Those Still Hoping for a Market Crash Shouldn't Hold Their Breath

  • Stock Market Analysis
  • Editor's Pick
  • Markets are cyclical, with downturns inevitably following upswings.
  • If uncertainty is in the air, having a long-term perspective always helps.
  • While past performance doesn't guarantee results, understanding historical trends can help navigate future volatility.
  • For less than $9 a month, access our AI-powered ProPicks stock selection tool. Learn more here>>

The S&P 500 chart below paints a clear picture: markets are cyclical. These cycles vary in length, intensity, and the emotions they evoke – from bullish optimism to fearful pessimism. But one thing remains constant: bearish trends inevitably follow bullish ones, and vice versa.

S&P 500 Chart

While the painful 2022 bear market may feel like a distant memory, let's not forget the long-term perspective. Despite the 2022 downturn, U.S. equities have delivered an impressive average annual return of +16% since 2019.

However, it's crucial to remember that past performance is not indicative of future results. The short term can be unpredictable, with the S&P 500's historical record showcasing a mix of positive and negative annual returns since 1928. Bullish trends are followed by declines, and vice versa. The cycle continues.

Randomness of Stock Market Returns

The key takeaway? While short-term volatility is inevitable, the S&P 500's historical performance suggests a long-term upward trajectory. Investors who stay focused on the long game and maintain a diversified portfolio are more likely to weather the inevitable downturns and experience the market's overall growth.

Should You Expect a Market Downturn at This Point?

While past performance might suggest an impending downturn or stagnation, it's never a guaranteed outcome. Instead of relying on past trends, we should focus on the most relevant indicators to gauge potential market movements.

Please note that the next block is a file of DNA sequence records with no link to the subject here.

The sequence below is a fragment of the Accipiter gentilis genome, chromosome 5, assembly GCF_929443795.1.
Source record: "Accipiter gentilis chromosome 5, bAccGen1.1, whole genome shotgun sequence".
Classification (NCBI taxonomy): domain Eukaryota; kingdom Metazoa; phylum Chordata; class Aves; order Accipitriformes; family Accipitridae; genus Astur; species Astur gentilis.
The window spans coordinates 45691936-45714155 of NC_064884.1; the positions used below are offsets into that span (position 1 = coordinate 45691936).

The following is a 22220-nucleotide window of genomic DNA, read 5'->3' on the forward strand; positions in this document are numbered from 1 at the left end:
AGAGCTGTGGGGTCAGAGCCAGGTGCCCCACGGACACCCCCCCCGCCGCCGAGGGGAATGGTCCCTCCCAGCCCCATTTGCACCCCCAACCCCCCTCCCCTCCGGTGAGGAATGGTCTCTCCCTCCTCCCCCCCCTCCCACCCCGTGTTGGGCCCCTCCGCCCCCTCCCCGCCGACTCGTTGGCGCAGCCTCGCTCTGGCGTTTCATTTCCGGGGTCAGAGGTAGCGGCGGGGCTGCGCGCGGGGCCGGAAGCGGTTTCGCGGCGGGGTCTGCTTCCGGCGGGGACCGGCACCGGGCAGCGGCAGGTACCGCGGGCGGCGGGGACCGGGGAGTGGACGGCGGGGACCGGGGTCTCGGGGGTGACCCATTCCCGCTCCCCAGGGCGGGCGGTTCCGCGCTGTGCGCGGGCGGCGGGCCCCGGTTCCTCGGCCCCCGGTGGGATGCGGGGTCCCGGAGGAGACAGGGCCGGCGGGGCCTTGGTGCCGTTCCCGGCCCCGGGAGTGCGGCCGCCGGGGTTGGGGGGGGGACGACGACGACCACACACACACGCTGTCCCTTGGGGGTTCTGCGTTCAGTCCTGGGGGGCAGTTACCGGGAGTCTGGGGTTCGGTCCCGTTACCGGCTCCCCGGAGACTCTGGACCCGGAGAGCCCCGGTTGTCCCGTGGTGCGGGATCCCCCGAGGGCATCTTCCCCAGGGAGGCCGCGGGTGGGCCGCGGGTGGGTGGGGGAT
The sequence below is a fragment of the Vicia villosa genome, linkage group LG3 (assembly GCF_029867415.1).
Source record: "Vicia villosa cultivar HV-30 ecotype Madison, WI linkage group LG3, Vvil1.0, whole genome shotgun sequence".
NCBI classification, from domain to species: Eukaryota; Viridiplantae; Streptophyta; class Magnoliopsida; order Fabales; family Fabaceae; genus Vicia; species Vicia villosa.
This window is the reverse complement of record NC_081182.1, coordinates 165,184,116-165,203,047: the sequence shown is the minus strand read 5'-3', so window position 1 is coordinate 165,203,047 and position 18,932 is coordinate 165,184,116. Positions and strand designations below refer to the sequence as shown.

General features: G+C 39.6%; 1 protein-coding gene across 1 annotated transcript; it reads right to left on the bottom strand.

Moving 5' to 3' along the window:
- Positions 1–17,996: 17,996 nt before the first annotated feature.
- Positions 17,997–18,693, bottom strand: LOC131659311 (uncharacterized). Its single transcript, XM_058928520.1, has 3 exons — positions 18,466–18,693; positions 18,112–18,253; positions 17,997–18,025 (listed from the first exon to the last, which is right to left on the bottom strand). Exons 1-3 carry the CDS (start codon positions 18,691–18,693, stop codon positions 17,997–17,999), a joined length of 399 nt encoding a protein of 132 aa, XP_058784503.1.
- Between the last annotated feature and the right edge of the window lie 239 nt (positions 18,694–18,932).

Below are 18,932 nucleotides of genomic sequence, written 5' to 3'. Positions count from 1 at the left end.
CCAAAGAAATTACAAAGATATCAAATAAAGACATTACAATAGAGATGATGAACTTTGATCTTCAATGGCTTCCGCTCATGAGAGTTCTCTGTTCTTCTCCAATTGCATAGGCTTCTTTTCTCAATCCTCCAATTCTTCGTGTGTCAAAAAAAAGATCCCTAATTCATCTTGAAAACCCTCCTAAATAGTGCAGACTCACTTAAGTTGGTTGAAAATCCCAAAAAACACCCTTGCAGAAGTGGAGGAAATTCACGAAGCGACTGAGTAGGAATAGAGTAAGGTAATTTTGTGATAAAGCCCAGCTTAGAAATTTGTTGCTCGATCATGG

VIX Chart

The CBOE Market Volatility Index ( VIX ) plays a crucial role in this respect. This gauge of investor sentiment historically exhibits an inverse relationship with the S&P 500. Lower VIX readings often precede strong future returns for the S&P 500.

Daily VIX closes below 13 points, like those observed in the past six months, have historically led to annualized returns exceeding 40% – a significant jump compared to periods of higher volatility.

In essence, historically, low volatility seems to translate to more stable future returns for the market. While pullbacks and corrections are inevitable, it's important to maintain perspective and avoid emotional reactions.

Remember, sharp declines in the stock market are not random occurrences, nor do they happen frequently. By staying informed and using the right tools, we can be better prepared to navigate market fluctuations.

Looking at historical data, crashes have occurred 13 times in the past 74 years, with 7 of those happening during recessions.

S&P 500 Selloffs

This trend naturally leads to the question: are we headed for a recession now?

Recession Probability

While the implied probability of a recession in the US within the next year sits at 33%, Goldman Sachs paints a less concerning picture, estimating a much lower 15% chance. This difference isn't surprising – current economic conditions don't suggest a recession is imminent.

Furthermore, excluding tech stocks, the overall market trades at a P/E Ratio of 16.9x, which falls right in line with the historical average of the past 25 years. This suggests valuations may not be as high as some might believe.

 P/E Ratio by Sector


Become a Pro now!

If you want to analyze more stocks, follow us in upcoming hands-on lessons, and subscribe now with an additional discount by clicking on the banner image below.

Subscribe Today!

Disclaimer: This article is written for informational purposes only; it does not constitute a solicitation, offer, advice, counsel or recommendation to invest as such it is not intended to incentivize the purchase of assets in any way. I would like to remind you that any type of asset, is evaluated from multiple points of view and is highly risky and therefore, any investment decision and the associated risk remains with the investor.

Drop an image here or Supported formats: *.jpg, *.png, *.gif up to 5mb

Error: File type not supported

Drop an image here or